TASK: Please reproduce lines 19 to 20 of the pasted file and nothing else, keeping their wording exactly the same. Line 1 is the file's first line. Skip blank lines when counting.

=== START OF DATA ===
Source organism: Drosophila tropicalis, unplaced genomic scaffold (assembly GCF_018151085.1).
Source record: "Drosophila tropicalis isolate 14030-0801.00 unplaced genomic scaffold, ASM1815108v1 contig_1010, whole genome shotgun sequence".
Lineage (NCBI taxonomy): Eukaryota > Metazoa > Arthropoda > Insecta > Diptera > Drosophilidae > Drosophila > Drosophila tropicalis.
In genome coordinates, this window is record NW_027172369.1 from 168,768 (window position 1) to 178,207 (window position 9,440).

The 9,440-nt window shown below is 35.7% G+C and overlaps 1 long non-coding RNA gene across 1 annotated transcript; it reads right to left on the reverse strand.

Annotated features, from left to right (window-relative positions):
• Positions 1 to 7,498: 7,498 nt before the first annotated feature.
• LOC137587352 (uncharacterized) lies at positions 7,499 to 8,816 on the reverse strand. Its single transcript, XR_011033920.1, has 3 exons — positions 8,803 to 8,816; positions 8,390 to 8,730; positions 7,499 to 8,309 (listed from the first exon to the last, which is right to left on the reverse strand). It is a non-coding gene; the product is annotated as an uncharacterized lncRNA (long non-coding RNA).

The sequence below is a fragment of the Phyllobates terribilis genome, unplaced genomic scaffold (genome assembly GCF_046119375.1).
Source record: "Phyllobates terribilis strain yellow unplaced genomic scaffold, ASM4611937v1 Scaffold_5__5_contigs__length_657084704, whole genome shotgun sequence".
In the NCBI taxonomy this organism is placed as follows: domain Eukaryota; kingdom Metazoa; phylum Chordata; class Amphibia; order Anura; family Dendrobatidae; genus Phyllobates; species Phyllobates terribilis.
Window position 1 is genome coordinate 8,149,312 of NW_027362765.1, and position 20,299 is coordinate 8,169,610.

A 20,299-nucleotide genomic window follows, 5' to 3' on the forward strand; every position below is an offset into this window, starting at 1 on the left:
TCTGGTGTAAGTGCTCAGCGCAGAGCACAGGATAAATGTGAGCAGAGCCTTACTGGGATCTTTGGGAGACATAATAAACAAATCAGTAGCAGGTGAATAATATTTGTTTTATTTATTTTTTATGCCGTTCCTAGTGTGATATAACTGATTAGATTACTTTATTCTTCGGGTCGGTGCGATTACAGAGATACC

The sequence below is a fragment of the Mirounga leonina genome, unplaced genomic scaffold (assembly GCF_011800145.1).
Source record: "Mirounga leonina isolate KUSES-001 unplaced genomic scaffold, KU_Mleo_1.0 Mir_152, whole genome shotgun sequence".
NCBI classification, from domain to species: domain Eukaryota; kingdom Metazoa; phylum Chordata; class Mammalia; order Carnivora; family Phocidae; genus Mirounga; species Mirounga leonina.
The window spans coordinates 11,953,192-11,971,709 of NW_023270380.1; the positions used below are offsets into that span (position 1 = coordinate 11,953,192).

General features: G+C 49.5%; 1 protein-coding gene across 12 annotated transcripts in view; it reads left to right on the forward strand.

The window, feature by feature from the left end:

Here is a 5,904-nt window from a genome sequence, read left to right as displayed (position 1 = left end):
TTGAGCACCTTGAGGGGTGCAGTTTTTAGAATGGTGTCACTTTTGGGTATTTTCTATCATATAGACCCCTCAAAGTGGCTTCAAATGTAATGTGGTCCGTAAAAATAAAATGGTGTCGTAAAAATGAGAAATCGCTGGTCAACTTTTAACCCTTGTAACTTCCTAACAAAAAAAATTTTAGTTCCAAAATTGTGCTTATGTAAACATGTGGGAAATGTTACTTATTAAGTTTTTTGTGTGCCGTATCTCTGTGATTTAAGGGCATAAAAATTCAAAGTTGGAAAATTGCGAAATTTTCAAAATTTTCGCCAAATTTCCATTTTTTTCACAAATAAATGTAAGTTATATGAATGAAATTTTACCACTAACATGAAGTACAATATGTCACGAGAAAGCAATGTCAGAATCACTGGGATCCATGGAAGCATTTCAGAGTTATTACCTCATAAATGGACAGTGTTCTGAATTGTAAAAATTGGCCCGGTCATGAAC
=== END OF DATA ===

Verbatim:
General features: G+C 49.5%; 1 protein-coding gene across 12 annotated transcripts in view; it reads left to right on the forward strand.

The window, feature by feature from the left end: